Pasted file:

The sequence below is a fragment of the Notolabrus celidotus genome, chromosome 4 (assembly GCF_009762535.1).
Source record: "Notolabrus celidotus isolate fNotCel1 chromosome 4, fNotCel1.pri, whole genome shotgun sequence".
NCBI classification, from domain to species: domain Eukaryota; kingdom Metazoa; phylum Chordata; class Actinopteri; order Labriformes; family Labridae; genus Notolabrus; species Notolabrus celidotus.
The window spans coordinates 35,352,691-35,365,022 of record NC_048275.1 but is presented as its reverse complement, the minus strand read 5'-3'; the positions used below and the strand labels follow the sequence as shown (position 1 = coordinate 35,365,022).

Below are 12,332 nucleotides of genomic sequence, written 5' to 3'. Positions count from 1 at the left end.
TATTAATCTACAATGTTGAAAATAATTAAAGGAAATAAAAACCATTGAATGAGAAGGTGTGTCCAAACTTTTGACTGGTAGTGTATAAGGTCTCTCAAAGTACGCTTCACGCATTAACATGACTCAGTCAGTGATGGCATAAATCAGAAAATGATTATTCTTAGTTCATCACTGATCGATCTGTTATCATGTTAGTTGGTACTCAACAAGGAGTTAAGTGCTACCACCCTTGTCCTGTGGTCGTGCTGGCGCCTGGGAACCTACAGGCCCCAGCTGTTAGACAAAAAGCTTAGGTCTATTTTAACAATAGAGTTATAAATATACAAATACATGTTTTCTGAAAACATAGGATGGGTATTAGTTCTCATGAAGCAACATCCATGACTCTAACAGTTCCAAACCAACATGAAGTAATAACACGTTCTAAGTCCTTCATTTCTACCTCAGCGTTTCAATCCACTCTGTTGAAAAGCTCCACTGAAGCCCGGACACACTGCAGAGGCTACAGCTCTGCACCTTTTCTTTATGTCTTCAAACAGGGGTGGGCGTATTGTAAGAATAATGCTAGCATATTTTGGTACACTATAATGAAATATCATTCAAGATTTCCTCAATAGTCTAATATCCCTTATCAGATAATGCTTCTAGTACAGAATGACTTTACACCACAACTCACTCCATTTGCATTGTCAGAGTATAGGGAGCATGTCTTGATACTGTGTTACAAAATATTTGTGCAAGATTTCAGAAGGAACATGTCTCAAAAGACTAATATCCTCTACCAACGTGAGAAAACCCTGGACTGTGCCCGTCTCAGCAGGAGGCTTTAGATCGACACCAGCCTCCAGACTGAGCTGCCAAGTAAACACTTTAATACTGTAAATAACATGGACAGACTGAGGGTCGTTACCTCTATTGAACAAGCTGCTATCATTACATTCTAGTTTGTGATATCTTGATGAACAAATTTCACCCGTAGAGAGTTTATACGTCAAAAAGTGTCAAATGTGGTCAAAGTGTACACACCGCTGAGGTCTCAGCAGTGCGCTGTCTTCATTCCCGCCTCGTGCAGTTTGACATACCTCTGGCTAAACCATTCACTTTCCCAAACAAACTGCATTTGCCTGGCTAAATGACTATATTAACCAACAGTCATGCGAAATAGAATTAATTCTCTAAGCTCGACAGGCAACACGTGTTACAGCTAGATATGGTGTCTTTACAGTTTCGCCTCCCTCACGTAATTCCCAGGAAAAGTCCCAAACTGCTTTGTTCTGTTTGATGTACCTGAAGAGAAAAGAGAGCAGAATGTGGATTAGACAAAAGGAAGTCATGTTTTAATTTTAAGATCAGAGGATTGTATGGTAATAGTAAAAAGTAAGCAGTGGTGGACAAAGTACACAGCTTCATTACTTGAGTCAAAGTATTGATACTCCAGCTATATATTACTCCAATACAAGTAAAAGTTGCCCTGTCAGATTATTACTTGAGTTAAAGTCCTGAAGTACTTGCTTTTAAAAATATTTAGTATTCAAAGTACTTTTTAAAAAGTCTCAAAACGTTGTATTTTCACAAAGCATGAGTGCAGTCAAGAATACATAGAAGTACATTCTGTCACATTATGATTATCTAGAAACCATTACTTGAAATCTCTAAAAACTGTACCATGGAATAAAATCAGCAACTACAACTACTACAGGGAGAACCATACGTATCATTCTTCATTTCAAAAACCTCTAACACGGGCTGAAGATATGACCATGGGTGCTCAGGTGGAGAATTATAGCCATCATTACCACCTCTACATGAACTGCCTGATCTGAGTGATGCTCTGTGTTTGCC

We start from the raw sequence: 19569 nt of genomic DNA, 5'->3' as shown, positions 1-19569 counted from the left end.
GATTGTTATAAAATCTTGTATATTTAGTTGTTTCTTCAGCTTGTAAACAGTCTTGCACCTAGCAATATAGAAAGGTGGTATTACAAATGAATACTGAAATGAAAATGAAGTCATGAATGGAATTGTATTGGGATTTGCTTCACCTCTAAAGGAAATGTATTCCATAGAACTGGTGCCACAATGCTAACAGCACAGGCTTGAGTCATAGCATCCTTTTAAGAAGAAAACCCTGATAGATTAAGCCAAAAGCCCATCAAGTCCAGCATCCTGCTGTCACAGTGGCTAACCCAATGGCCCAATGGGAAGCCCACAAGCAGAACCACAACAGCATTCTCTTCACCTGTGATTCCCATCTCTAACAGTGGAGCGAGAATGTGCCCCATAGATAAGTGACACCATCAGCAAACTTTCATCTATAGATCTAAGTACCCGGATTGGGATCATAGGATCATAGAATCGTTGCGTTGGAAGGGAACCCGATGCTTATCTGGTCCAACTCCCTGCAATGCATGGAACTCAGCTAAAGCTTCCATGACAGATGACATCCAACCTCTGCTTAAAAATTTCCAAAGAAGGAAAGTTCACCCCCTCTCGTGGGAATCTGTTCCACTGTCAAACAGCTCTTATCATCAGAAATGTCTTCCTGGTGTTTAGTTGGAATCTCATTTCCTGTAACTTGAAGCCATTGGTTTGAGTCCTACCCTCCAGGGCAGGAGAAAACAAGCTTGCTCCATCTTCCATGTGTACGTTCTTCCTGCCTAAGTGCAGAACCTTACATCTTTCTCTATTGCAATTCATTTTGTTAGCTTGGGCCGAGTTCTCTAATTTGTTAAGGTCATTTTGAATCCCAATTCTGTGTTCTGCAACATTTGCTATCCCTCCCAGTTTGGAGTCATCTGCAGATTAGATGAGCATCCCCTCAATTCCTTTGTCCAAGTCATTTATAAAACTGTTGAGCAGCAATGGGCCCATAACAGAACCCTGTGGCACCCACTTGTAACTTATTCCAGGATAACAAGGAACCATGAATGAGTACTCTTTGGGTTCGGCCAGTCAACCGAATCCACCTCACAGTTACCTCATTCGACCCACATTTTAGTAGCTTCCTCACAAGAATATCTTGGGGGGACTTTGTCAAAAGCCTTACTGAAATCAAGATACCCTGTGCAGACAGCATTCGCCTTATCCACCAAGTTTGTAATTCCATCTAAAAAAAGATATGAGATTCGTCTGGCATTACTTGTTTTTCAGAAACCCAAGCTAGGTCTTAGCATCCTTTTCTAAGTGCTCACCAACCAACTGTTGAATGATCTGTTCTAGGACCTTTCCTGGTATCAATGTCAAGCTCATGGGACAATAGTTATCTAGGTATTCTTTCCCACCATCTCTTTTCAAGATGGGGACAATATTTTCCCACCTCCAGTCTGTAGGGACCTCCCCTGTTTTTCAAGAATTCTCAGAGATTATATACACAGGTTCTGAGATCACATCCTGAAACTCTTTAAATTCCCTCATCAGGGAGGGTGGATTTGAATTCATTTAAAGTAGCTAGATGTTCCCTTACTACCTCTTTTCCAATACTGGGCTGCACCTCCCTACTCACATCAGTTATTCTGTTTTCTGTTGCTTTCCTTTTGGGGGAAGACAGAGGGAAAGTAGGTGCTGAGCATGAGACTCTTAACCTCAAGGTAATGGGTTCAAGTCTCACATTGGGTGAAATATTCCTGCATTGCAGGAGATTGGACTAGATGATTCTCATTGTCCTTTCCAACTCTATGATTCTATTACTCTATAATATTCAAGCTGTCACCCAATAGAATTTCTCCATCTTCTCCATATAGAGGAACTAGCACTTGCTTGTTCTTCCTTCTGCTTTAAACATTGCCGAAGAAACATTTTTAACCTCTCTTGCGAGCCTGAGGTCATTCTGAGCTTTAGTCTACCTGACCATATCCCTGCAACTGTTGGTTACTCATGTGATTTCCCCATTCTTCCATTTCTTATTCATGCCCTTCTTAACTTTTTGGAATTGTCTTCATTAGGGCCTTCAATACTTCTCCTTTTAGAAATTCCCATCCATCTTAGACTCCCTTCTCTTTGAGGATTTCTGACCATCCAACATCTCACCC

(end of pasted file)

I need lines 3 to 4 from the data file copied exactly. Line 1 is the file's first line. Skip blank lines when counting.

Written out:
NCBI classification, from domain to species: domain Eukaryota; kingdom Metazoa; phylum Chordata; class Actinopteri; order Labriformes; family Labridae; genus Notolabrus; species Notolabrus celidotus.
The window spans coordinates 35,352,691-35,365,022 of record NC_048275.1 but is presented as its reverse complement, the minus strand read 5'-3'; the positions used below and the strand labels follow the sequence as shown (position 1 = coordinate 35,365,022).